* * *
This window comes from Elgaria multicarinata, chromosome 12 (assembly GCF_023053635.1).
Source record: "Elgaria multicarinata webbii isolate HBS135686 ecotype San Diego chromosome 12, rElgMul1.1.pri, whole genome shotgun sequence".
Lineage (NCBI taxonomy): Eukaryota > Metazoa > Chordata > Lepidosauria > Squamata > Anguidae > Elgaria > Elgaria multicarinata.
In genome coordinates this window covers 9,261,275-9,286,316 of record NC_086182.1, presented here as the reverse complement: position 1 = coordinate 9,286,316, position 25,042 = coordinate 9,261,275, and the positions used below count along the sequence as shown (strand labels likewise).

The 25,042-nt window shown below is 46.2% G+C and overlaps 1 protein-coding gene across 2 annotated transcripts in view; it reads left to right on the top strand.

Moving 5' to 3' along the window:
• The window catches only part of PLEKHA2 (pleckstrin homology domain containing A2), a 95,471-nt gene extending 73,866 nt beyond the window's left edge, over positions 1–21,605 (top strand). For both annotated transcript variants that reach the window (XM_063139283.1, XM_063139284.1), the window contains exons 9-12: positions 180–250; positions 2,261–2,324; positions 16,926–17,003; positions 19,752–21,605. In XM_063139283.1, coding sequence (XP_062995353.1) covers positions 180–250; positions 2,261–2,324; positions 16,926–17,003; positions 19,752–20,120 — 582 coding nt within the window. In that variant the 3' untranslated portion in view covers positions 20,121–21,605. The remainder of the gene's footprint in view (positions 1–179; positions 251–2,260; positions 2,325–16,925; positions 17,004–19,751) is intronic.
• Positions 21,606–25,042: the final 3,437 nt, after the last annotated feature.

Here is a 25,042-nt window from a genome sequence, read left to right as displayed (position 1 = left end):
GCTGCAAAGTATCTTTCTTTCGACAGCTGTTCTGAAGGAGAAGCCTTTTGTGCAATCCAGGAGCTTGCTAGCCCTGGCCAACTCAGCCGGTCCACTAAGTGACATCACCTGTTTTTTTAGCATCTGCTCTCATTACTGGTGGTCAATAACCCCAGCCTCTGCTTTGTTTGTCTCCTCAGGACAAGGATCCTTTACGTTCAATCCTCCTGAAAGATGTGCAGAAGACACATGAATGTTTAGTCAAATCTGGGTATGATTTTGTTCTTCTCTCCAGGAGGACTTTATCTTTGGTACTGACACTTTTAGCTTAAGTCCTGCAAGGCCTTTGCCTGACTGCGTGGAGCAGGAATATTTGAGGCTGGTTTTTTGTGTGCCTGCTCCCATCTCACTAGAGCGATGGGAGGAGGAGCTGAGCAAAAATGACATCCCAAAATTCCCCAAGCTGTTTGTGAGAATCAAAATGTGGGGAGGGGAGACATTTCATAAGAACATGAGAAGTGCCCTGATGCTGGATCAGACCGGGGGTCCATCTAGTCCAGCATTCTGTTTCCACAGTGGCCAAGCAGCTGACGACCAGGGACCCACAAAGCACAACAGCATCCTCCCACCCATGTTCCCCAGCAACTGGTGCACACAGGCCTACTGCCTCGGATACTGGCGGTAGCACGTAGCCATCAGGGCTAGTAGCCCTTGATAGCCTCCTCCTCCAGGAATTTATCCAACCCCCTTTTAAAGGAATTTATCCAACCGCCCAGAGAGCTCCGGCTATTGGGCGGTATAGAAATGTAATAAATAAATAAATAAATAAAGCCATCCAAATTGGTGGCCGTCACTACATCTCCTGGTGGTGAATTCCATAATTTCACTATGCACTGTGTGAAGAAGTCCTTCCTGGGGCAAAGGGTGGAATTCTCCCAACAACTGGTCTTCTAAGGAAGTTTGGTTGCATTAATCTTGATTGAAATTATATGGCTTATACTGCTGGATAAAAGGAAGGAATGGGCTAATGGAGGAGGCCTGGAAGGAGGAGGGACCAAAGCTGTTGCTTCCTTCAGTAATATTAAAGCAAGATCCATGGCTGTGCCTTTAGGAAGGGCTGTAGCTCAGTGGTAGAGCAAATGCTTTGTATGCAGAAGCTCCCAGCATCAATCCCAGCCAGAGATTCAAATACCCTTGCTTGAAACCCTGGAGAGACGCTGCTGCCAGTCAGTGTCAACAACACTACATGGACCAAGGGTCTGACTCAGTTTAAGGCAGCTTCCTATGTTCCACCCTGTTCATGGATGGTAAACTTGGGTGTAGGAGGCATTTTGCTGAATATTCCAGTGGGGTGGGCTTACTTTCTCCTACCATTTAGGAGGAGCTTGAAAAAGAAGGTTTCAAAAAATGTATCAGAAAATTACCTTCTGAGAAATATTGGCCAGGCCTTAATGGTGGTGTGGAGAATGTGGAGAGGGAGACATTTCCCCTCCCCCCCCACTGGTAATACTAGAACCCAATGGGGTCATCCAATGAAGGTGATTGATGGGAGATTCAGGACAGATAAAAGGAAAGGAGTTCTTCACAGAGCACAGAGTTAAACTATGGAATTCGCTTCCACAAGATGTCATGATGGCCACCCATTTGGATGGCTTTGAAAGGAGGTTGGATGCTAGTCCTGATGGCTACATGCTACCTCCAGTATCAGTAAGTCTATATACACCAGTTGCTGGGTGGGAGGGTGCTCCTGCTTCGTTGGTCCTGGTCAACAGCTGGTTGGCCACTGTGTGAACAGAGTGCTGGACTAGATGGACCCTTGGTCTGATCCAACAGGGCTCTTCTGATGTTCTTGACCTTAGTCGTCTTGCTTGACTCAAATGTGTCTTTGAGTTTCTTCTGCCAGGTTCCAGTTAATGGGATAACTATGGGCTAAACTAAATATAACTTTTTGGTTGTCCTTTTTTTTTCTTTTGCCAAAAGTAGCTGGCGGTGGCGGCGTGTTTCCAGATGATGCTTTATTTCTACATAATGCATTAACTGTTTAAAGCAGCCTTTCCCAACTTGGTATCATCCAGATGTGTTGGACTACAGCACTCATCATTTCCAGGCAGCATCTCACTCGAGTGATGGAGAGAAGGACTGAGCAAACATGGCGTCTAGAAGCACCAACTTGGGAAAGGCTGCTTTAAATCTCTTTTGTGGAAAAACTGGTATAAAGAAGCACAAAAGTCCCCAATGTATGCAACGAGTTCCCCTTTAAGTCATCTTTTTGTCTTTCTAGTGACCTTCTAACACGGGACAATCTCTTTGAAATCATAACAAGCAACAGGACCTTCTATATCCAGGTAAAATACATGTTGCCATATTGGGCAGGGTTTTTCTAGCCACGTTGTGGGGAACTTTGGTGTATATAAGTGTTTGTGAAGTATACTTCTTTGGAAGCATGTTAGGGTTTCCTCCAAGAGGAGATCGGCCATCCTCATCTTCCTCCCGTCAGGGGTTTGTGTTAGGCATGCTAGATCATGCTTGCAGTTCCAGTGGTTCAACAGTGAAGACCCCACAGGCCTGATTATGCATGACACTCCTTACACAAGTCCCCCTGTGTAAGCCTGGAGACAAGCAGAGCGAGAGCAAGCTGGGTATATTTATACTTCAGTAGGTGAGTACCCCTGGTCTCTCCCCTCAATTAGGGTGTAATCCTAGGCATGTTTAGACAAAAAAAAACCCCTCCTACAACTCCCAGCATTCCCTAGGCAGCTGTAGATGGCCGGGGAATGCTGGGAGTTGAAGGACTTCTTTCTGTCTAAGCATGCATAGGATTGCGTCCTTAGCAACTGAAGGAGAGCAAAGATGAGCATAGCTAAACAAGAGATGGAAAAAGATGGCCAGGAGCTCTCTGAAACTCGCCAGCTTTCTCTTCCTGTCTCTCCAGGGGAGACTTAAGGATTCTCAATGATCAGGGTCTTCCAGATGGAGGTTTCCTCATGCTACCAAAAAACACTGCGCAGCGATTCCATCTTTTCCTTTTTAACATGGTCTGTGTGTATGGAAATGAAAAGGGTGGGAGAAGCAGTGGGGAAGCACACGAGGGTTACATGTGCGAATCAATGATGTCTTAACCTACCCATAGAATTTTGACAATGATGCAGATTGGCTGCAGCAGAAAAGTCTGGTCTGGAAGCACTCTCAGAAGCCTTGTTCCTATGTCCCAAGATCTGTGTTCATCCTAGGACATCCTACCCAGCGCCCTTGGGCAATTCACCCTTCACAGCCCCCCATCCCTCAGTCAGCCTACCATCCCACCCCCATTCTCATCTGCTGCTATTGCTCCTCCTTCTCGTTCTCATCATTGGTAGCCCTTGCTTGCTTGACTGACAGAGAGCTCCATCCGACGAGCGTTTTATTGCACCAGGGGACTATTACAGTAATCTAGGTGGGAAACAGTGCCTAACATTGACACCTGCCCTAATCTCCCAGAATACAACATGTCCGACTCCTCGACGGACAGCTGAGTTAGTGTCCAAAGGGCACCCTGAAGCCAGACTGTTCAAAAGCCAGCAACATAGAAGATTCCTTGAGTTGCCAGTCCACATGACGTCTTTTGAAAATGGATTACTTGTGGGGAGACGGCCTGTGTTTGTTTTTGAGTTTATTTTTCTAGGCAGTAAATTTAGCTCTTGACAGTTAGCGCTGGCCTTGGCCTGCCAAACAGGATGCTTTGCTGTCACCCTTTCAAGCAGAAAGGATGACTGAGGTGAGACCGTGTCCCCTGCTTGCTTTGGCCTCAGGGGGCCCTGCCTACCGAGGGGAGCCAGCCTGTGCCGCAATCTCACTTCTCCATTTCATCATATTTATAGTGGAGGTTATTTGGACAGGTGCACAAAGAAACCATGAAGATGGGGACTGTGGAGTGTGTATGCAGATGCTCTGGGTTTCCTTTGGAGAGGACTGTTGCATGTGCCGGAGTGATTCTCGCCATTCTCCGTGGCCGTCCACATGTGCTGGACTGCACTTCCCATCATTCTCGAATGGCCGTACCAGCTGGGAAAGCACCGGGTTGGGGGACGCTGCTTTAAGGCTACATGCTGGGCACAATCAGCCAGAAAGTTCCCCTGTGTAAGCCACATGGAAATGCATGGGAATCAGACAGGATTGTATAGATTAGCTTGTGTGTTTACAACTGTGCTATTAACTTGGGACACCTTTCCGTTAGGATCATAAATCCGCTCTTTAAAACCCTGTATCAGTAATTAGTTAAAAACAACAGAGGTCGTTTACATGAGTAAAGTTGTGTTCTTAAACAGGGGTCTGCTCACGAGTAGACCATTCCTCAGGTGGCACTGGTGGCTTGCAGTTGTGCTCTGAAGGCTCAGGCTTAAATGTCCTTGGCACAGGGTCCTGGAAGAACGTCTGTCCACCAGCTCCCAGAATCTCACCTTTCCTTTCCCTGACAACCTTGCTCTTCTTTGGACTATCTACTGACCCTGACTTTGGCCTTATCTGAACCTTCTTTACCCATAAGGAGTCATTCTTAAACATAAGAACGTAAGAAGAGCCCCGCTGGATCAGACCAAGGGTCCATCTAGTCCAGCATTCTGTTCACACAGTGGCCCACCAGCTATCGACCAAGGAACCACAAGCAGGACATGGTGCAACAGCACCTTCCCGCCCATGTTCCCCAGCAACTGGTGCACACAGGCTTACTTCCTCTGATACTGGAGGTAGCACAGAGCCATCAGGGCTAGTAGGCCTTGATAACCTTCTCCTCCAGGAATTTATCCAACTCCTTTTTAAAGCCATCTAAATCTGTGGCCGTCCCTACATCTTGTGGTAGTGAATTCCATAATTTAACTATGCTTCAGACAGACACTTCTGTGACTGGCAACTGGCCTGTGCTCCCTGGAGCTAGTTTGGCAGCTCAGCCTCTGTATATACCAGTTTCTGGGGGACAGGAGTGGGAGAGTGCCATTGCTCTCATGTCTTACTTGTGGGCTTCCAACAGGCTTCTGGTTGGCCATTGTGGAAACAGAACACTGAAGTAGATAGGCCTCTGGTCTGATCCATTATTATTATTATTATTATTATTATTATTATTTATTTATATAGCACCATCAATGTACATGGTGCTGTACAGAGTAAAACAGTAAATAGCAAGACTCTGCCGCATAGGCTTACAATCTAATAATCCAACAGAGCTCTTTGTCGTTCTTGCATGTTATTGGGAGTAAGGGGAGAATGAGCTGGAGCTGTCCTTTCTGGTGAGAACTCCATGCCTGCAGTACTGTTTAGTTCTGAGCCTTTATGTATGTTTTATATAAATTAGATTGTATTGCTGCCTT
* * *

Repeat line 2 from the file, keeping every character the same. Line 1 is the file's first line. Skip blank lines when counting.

Source record: "Elgaria multicarinata webbii isolate HBS135686 ecotype San Diego chromosome 12, rElgMul1.1.pri, whole genome shotgun sequence".